“We’ve come a long way in the last five or six years in getting schools compliant,” Row said.
Autism myth lives on
Higher vaccination rates are important, because they lead to fewer cases of preventable diseases like measles and whooping cough, said Heidi Parker, executive director of Immunize Nevada, a nonprofit advocate for increasing vaccination rates.
Many diseases are now rare in the U.S. because of widespread vaccination. There were no cases of diphtheria or polio in the U.S. in 2016, for example, according to the Centers for Disease Control and Prevention.
Smallpox was officially declared a disease of the past by the World Health Assembly in May of 1980, making it the only disease that has been permanently eradicated thanks to widespread vaccination.
“We have a whole generation of patients now who haven’t seen these diseases, so they don’t realize how detrimental and life-threatening these diseases can be,” said Berg, who is also director of specialty services at the Children’s Specialty Center of Nevada. “(Yet) all of them are only a plane ride away.”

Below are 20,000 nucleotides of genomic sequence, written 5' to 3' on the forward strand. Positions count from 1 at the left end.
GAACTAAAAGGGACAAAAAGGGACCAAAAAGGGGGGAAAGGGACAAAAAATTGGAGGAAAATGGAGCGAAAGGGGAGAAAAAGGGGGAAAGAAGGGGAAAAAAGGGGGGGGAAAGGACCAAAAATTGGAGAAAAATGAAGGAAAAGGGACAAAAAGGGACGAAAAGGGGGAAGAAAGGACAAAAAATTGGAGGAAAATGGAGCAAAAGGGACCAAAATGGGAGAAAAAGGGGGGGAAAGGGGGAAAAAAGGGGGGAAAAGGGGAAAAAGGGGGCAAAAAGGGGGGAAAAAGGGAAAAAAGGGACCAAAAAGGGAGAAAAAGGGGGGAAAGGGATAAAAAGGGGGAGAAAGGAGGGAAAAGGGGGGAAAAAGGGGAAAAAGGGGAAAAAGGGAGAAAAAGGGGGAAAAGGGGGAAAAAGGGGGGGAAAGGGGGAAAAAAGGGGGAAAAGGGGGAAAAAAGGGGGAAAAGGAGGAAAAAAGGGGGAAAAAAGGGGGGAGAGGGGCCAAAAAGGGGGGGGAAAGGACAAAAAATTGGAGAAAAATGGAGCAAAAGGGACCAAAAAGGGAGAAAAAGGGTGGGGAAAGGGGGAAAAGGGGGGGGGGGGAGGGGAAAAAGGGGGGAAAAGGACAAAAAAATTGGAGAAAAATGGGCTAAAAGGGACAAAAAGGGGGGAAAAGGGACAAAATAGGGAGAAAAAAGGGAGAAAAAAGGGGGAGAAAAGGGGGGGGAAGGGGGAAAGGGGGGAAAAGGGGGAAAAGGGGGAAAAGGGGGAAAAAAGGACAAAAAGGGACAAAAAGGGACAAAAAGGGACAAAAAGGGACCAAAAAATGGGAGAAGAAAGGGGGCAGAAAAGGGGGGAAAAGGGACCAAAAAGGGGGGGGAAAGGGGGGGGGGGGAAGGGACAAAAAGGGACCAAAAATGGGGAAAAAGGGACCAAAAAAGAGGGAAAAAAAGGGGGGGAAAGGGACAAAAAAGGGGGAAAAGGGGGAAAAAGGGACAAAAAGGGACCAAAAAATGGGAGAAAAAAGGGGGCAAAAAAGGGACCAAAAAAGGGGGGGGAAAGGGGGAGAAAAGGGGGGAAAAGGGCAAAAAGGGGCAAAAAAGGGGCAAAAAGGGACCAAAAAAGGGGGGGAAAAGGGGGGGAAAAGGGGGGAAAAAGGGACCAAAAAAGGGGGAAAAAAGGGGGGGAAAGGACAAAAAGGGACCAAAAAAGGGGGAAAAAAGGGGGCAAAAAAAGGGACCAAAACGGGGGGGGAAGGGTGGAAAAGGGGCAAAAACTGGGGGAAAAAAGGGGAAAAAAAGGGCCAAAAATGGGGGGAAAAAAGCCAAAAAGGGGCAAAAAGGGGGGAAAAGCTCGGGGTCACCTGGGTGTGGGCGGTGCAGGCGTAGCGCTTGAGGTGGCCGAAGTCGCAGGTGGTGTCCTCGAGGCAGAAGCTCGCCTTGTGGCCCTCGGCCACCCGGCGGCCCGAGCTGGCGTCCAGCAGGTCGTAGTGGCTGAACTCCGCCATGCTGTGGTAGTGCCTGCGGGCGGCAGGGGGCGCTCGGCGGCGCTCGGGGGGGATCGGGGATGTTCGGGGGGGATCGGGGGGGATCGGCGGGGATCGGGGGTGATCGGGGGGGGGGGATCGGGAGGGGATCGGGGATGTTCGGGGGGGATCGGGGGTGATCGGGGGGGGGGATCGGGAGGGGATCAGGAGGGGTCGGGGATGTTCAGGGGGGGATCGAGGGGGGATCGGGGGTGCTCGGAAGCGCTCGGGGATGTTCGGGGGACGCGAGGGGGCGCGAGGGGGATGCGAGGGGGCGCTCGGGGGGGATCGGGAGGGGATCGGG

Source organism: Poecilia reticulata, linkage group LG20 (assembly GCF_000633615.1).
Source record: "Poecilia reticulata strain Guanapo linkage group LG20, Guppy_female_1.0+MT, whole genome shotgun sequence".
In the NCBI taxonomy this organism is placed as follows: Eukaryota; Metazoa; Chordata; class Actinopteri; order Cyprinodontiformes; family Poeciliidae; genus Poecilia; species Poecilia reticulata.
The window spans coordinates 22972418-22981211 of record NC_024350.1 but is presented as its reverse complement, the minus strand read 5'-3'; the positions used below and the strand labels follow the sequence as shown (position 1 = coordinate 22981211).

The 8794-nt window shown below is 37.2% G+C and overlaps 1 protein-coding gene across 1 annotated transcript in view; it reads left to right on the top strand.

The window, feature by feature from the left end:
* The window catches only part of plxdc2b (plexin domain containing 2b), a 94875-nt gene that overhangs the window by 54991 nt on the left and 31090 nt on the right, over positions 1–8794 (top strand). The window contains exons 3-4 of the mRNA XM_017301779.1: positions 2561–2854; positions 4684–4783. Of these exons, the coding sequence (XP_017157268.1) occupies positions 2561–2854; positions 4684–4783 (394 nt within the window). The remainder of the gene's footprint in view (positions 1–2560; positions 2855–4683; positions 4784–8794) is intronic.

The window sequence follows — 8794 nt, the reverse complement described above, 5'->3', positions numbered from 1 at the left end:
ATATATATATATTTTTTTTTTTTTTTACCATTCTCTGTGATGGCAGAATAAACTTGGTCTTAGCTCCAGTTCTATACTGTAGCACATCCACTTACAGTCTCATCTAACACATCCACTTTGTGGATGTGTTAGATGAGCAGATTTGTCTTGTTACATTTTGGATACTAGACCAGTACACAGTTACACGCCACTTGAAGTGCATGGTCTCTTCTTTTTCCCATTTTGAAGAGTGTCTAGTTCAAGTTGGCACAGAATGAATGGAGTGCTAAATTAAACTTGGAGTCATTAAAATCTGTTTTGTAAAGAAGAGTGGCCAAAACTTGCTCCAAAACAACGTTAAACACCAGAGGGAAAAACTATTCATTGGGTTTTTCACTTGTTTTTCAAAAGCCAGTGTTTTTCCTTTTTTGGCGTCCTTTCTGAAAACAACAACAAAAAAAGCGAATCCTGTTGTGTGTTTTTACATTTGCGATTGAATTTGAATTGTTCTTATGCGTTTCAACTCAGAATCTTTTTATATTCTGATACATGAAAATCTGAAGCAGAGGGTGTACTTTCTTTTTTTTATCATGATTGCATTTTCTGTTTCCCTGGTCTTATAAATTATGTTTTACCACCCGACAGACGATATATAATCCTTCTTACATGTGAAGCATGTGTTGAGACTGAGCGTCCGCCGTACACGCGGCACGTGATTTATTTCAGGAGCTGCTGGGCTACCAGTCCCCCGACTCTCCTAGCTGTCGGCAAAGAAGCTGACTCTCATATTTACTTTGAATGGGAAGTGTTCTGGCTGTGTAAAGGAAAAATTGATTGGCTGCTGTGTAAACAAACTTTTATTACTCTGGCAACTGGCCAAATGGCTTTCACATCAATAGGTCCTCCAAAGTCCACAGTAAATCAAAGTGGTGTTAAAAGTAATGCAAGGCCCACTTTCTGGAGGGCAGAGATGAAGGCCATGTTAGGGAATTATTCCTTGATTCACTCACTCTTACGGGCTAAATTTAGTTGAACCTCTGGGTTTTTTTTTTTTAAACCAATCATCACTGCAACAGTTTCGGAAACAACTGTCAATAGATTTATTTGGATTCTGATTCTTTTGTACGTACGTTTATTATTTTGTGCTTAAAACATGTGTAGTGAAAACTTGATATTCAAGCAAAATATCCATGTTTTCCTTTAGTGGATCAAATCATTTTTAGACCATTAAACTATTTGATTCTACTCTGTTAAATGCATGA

Misconceptions that vaccines are unsafe for children, fed by numerous authoritative-looking websites, have led some parents to decide their children are better off without their shots. Such reluctance has been blamed for a number of recent disease outbreaks nationwide, including a 2015 measles scare linked to Disney theme parks in Southern California.
A 1998 study published by Andrew Wakefield, a British doctor, used incomplete and fabricated data to link the immunization against measles, mumps and rubella to autism. Though the medical journal that published the study, the Lancet, retracted it in 2010 and Wakefield was removed from the U.K. medical register for unethical behavior, misconduct and fraud, the supposed autism link continues to persuade parents to forgo vaccination to this day.
Christine Cartwright said she learned of the theory when she took to the internet to research the possible pros and cons of vaccination.
“That alone was like, hmm. It got me concerned,” she said, adding that she hasn’t seen conclusive evidence that vaccines and autism aren’t linked.
Cartwright and other parents also worry that additives and preservatives in vaccines could harm their children.
Jacqui Hitter, a 34-year-old mother of two from Logandale, said she finds studies showing the additives don’t cause harm unpersuasive and noted that she is merely extending the natural-is-better philosophy she applies to her children’s diets.
“I don’t want to be injecting my children with all that stuff,” Hitter said.